Morgenstern said that although residents may be concerned if they learn their home is located within an area shown in the atlas to have elevated heavy metals, the maps cannot be used to pinpoint element concentrations for individual properties.

“We know that even within one property, concentrations can vary. Lead levels might be higher closer to a house where there has been an accumulation from leaded paint, and then lower in the vegetable garden. The estimated element concentrations are indicative only and how representative the estimates are for any site can only be confirmed with further
sampling and analysis.”

Anyone interested in finding out more about the levels of heavy metals in their backyard can send a sample to the free soil-testing service Soilsafe Aotearoa. GNS Science helped to establish this service, which is run by the University of Auckland.

The atlas is the latest publication in GNS Science’s ongoing work mapping geochemical soil variation across Aotearoa New Zealand. It follows the recent release of a national atlas, and other localized studies including Dunedin and Auckland cities, Southland, Nelson-Marlborough and Otago.

GNS Science Environment and Climate Theme Leader, Giuseppe Cortese says these studies are an important addition to the wider work that GNS Science undertakes to quantify the contaminants present in our air, freshwater, ocean and soil, and to understand how these contaminants move through our environment.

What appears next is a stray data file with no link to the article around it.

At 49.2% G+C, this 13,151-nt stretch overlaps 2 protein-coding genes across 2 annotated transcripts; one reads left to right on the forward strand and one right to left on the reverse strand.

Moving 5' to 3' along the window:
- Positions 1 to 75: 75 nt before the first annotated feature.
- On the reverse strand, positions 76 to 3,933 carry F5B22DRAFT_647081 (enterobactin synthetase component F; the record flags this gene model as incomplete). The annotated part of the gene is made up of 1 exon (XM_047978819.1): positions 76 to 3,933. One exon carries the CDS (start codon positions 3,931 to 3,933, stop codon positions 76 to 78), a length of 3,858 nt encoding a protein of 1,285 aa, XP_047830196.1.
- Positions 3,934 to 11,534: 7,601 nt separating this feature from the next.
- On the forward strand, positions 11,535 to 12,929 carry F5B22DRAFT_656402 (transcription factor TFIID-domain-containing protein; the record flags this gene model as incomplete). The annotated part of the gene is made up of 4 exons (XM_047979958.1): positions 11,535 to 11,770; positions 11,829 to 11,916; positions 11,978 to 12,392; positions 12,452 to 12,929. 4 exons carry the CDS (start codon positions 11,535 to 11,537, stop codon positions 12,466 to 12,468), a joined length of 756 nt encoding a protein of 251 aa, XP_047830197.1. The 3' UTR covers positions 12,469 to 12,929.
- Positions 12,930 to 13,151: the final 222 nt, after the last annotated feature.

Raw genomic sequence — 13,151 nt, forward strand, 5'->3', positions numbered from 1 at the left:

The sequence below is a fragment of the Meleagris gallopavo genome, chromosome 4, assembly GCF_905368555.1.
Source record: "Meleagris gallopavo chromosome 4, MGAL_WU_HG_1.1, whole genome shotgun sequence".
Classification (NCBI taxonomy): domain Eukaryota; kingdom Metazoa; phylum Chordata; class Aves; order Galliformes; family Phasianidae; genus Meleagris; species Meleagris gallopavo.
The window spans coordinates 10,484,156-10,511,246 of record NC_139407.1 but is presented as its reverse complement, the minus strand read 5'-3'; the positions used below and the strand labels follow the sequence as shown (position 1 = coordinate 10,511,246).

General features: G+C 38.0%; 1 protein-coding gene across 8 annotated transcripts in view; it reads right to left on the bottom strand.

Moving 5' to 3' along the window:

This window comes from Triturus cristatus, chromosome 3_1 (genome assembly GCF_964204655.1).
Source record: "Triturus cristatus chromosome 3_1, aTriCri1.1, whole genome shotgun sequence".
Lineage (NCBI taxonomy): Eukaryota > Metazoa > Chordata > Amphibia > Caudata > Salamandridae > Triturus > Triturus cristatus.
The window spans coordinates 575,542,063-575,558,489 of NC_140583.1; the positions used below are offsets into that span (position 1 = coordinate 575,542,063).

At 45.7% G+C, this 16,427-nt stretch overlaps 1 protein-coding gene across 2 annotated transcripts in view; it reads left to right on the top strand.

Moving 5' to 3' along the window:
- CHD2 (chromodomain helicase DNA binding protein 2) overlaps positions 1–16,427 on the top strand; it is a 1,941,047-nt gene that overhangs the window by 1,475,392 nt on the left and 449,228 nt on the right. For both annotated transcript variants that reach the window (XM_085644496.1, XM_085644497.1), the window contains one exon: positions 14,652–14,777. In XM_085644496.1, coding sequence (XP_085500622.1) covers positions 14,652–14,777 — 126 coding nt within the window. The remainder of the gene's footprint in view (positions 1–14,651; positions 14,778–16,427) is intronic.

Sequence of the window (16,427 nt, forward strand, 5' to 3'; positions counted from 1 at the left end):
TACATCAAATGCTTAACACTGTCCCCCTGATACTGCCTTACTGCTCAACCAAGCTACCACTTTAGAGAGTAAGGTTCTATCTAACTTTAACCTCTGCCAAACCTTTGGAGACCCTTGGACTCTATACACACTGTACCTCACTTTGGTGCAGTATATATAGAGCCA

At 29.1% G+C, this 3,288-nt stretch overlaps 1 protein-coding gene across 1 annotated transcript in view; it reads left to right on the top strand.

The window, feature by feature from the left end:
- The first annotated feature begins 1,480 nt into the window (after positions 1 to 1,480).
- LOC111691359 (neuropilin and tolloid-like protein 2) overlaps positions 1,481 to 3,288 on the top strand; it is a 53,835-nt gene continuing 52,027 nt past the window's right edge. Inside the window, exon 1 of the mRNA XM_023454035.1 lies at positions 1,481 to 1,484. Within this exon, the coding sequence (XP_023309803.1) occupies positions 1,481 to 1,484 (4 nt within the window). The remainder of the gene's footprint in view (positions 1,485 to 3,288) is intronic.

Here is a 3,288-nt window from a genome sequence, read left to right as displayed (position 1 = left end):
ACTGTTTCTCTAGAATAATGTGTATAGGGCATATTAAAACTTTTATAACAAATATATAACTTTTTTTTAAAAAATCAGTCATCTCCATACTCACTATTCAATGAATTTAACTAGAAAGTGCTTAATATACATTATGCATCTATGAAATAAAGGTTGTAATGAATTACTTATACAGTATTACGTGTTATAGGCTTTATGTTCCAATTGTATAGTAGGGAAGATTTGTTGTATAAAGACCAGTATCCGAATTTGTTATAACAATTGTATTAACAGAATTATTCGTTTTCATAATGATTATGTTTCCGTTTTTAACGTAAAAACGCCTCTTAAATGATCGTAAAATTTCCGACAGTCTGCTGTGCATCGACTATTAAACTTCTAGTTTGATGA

“It can be confronting to see the impact that human settlement and urbanization has had on Wellington’s soils, and the heavy metals that have accumulated as a result of our activities. The atlas provides important information about the location and concentration of key elements so that we can monitor them, apply remediation measures if necessary, and manage their movement today.”

“The data also offers a starting point from which we can explore and model how these elements may move through our environment in the future. This is particularly important in the Wellington area where projected population increases will result in further urban densification,” says Cortese.

Maps of heavy metals in Wellington, New Zealand soils show impacts of urbanization (2024, June 9)
retrieved 9 June 2024

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part may be reproduced without the written permission. The content is provided for information purposes only.

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First Commercial Moon Landing Returns U.S. to Lunar Surface

For the first time since 1972 a spacecraft launched from the U.S. has landed softly on the surface of the moon. And, for the first time ever, this successful extraterrestrial landing was achieved by a spacecraft built and operated by private industry rather than by a government space program.

At 6:23 P.M. EST a 14.1-foot-tall lander resembling a police booth on stilts descended to the moon’s surface on a ballooning blue flame of rocket exhaust. Seconds later, the lander’s six feet crunched into the dark soil of Malapert A, a crater nestled deep in the moon’s southern latitudes.

This robotic voyager, aptly nicknamed Odysseus, carries six scientific payloads on behalf of NASA. But crucially, the U.S. space agency isn’t running the mission: Odysseus is the first commercial spacecraft ever to land safely on another celestial body.